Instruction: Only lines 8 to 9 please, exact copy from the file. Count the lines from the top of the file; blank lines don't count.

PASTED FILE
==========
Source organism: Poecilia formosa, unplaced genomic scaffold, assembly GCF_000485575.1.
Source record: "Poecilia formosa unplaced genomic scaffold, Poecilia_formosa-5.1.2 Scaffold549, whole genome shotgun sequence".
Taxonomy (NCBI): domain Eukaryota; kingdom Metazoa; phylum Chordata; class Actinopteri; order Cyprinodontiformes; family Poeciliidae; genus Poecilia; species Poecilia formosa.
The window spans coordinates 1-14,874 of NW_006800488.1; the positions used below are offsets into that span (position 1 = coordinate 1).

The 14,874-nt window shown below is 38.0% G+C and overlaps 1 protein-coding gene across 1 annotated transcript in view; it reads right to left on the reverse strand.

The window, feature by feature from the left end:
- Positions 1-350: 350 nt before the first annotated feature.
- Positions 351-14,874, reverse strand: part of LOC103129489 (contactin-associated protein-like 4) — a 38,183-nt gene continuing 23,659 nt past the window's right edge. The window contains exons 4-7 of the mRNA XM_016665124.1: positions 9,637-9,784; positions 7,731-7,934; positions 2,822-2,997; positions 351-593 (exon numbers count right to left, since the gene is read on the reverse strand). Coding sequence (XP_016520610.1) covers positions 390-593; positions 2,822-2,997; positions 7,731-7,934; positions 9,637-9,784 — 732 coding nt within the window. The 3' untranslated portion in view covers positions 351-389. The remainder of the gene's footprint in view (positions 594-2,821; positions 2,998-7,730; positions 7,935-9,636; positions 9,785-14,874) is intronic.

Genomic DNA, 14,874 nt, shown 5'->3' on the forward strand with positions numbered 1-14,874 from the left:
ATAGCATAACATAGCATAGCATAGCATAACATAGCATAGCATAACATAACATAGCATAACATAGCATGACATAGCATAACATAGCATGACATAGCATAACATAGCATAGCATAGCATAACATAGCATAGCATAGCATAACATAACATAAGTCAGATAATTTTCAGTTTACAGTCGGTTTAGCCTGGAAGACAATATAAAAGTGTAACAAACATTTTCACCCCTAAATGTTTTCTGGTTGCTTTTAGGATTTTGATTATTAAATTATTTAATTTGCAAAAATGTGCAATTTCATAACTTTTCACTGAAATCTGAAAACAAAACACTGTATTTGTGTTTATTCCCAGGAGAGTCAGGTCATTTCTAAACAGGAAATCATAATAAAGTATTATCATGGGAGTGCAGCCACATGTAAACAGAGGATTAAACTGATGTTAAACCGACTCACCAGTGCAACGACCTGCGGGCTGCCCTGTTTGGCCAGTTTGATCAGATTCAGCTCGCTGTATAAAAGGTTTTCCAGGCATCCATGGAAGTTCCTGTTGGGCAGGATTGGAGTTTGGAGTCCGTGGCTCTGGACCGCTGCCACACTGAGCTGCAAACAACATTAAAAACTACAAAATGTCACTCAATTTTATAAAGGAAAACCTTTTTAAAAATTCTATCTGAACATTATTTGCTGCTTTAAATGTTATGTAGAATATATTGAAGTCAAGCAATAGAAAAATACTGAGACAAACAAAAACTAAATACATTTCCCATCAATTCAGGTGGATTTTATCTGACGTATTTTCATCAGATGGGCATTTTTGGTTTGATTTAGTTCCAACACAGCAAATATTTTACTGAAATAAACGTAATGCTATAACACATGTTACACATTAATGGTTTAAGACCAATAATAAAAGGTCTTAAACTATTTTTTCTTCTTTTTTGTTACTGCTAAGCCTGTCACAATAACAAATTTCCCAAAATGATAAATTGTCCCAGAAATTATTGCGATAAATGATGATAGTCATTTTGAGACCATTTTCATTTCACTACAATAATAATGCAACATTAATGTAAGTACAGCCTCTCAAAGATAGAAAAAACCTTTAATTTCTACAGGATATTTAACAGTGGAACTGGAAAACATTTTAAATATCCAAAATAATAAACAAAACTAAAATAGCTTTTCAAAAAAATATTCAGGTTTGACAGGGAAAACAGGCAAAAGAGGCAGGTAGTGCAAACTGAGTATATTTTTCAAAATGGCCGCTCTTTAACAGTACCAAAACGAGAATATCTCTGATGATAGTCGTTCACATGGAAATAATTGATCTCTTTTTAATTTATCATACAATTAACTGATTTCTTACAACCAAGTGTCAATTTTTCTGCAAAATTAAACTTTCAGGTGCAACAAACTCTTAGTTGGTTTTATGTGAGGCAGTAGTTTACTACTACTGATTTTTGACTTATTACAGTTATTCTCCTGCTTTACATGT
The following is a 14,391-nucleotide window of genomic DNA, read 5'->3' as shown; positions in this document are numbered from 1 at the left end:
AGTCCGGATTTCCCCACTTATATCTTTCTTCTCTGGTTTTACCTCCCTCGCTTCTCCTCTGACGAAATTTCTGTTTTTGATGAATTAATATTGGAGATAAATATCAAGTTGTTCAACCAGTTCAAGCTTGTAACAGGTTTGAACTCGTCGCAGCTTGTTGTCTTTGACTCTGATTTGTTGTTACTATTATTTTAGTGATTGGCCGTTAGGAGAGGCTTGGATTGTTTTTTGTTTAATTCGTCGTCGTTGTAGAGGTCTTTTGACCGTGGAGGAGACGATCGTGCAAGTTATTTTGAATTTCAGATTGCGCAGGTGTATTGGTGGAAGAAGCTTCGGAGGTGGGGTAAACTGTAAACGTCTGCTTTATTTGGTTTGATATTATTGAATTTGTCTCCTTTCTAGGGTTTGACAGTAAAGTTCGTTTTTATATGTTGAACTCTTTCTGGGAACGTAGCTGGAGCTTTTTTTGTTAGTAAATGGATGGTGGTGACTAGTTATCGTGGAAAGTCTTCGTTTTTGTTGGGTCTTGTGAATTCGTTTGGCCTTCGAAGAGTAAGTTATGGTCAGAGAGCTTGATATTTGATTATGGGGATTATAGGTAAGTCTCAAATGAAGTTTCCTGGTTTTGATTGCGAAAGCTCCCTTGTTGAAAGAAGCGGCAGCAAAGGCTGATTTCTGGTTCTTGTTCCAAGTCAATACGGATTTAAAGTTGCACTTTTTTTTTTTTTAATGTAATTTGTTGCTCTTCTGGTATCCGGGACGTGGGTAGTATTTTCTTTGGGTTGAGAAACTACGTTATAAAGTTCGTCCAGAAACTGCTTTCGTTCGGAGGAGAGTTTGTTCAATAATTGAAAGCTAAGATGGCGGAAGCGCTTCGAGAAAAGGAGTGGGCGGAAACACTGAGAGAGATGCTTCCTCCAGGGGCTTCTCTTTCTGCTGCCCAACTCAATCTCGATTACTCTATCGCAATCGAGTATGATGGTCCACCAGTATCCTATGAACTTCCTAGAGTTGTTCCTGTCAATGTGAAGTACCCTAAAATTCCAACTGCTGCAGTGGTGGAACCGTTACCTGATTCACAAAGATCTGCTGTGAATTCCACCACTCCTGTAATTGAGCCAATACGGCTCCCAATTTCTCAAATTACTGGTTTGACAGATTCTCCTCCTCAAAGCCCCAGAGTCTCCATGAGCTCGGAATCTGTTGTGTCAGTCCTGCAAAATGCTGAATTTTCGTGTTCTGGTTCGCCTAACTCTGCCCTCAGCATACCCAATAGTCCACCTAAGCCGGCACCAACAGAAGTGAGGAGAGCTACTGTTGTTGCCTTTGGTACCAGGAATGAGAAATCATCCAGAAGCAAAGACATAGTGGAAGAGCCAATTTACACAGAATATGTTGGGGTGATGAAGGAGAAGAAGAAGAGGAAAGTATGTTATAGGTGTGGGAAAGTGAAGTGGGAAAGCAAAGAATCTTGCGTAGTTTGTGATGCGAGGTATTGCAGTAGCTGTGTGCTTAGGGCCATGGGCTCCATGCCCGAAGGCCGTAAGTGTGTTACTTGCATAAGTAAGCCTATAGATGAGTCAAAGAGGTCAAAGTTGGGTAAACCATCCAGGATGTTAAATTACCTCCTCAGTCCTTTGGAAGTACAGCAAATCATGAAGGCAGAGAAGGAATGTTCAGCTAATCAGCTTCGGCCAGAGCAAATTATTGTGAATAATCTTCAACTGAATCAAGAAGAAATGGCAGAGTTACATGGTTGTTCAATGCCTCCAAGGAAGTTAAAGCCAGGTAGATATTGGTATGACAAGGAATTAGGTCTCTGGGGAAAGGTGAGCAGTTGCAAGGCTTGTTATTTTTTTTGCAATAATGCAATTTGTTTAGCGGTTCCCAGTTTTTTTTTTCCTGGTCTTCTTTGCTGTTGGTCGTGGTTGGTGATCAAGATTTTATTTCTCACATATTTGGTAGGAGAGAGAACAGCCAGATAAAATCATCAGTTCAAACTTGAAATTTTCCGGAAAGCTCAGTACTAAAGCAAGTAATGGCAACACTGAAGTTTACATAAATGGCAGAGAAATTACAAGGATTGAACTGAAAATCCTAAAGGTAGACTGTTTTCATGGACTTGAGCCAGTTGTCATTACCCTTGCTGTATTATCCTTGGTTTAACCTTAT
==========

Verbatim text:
- Positions 351-14,874, reverse strand: part of LOC103129489 (contactin-associated protein-like 4) — a 38,183-nt gene continuing 23,659 nt past the window's right edge. The window contains exons 4-7 of the mRNA XM_016665124.1: positions 9,637-9,784; positions 7,731-7,934; positions 2,822-2,997; positions 351-593 (exon numbers count right to left, since the gene is read on the reverse strand). Coding sequence (XP_016520610.1) covers positions 390-593; positions 2,822-2,997; positions 7,731-7,934; positions 9,637-9,784 — 732 coding nt within the window. The 3' untranslated portion in view covers positions 351-389. The remainder of the gene's footprint in view (positions 594-2,821; positions 2,998-7,730; positions 7,935-9,636; positions 9,785-14,874) is intronic.

Genomic DNA, 14,874 nt, shown 5'->3' on the forward strand with positions numbered 1-14,874 from the left: